The private is always an invention. And it can only exist to the degree there is a power structure, typically a state in the modern world, to legally and violently enforce its private status. Private property is always a socially-constructed and state-sanctioned entity that disappears or loses its valence when the state no longer functions.
I would respect an ideology that opposed both government and property (beyond personal items). The precedent is almost all the non-state peoples of history and prehistory. But I'm not ready to give up yet on government. I think we have a lot of room to make it better, while money is irredeemable.
When I was a kid, I was obsessed with money, because it can buy everything that a kid thinks is awesome. Now I understand that money is a way to make other people do things that they would not do if it weren't for money. Capitalism is the ideology that money magically makes selfishness beneficial, when really it's the exact opposite: because it insulates us from the effects of our use of power, money makes it possible for completely nice people to participate in evil.
December 10. I've got no ideas this week. So here's a full repost of a post from 2011:
March 7. I've had several emails lately from people worried about "government", and I want to do a little rant. We are in the midst of an ancient struggle between central control and... well, the opposite is so complex that if we try to describe it with a single word, that word gets distorted by the forces of control. For example, "liberty" and "freedom" have come to mean the freedom of the powerful to crush the weak under their boots. Even "autonomy" implies individualism, and ultimately, the strong individuals crushing the weak under their boots.
The opposite of central control is a system where all powers are distributed to all: group decisions are made by consensus of all members, and anything that anyone is permitted to do, everyone is permitted to do. So there are no official secrets, no restricted areas, no licenses, no uniforms. There are restraints, but they apply to all. There are people with greater physical and mental powers, but there is no mechanism to leverage these internal powers into external powers written into the system. The only "authority" is when someone is respected for understanding something better than others.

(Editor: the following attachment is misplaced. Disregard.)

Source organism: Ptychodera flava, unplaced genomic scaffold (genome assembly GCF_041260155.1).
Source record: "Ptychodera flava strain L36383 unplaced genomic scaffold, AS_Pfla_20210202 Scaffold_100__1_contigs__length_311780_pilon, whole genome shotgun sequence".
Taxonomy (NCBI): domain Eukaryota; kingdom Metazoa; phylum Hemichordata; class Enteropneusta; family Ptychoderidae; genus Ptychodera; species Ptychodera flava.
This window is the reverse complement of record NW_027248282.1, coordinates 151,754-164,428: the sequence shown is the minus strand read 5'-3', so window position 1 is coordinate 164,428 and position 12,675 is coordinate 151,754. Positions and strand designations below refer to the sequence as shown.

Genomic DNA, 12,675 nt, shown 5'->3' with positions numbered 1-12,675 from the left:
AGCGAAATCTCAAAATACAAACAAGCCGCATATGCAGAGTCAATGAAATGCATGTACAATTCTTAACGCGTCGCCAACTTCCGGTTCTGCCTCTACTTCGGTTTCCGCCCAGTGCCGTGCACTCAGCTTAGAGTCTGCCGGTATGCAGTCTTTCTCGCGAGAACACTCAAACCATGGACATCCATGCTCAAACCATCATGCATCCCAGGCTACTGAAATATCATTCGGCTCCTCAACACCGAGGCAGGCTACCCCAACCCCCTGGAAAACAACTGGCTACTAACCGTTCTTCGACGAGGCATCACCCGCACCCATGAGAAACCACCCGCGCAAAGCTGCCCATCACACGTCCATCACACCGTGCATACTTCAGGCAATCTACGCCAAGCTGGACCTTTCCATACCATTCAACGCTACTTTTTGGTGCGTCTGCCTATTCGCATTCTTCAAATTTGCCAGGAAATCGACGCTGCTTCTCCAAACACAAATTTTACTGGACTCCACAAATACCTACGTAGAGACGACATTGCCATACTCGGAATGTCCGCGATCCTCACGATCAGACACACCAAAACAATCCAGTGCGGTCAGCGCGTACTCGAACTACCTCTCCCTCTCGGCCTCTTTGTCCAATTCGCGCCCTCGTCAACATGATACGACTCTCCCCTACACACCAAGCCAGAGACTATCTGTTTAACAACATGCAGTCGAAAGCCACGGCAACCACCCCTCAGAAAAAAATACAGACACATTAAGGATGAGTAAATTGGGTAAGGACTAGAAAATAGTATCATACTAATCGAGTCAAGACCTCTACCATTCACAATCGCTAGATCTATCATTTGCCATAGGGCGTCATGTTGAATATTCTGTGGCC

Obviously, we're a long way from building a system like that at a high level of complexity. I think it's going to take us thousands of years. In the meantime, we will pass through many rises and falls of control systems under many guises. It's like a bunch of plagues passing through us until we gain immunity to all of them. And if our immune systems are lazy, they will always be fighting the previous one instead of the new one.
The last round of really bad control systems was in the mid-20th century. The Nazis were the scariest, but the Soviet system was more stable, and over time, more harmful. Two of the most influential political writers of the 20th century, George Orwell and Ayn Rand, were both reacting to the Soviet system. Their reactions, among others, have come down to us as a set of cultural immune system habits: the enemy is big government, existing for its own sake, fed by taxes, building ugly concrete monoliths full of dull-minded bureaucrats, justifying itself through stories of happy people working together.
If you haven't noticed, that system is dead, except in China, where it's not quite dead. The new dominant control system is big money, existing for its own sake, fed by profits, building sparkly glass monoliths full of depressed cubicle monkeys, and justifying itself through stories of strong and free individuals working hard to earn shiny toys. Government remains only as a buffer between big money and all other life, or in some cases, as a weapon that both sides are grappling with to use it against the other. In the third world, soon including America, big money controls government absolutely. But most Americans, stuck in the old immune response, see the hammer of government coming down on them and don't notice who is holding the hammer.
I don't mind the government. It's true that most federal spending makes its way (through bank bailouts and military contractors and medical insurance companies and the mortgage payments of entitlement recipients) to the giant concentrations of money. But my income is low enough to not pay federal income tax, and I expect to be able to keep it that low. It's true that governments are still strong enough to crush anyone who gets in their way, but they're also so slow and predictable that it's easy to get out of their way. Governments are like glaciers, while private interests, unhindered by government, are like fires.
I'm thinking that even big money is dying, because it can't concentrate any more wealth at the top without the bottom falling out. So what's the next phase of control? Don't answer that, but keep your eyes open.
December 7. Stray links. Attack Drones Dominating Tanks as Armenia-Azerbaijan Conflict Showcases the Future of War.
Related: AI is an Ideology, Not a Technology. It has a lot of examples of how AI is framed as machines doing wonderful things, while ignoring the human contributions. The key paragraph:
"AI" is best understood as a political and social ideology rather than as a basket of algorithms. The core of the ideology is that a suite of technologies, designed by a small technical elite, can and should become autonomous from and eventually replace, rather than complement, not just individual humans but much of humanity. Given that any such replacement is a mirage, this ideology has strong resonances with other historical ideologies, such as technocracy and central-planning-based forms of socialism, which viewed as desirable or inevitable the replacement of most human judgement/agency with systems created by a small technical elite. It is thus not all that surprising that the Chinese Communist Party would find AI to be a welcome technological formulation of its own ideology.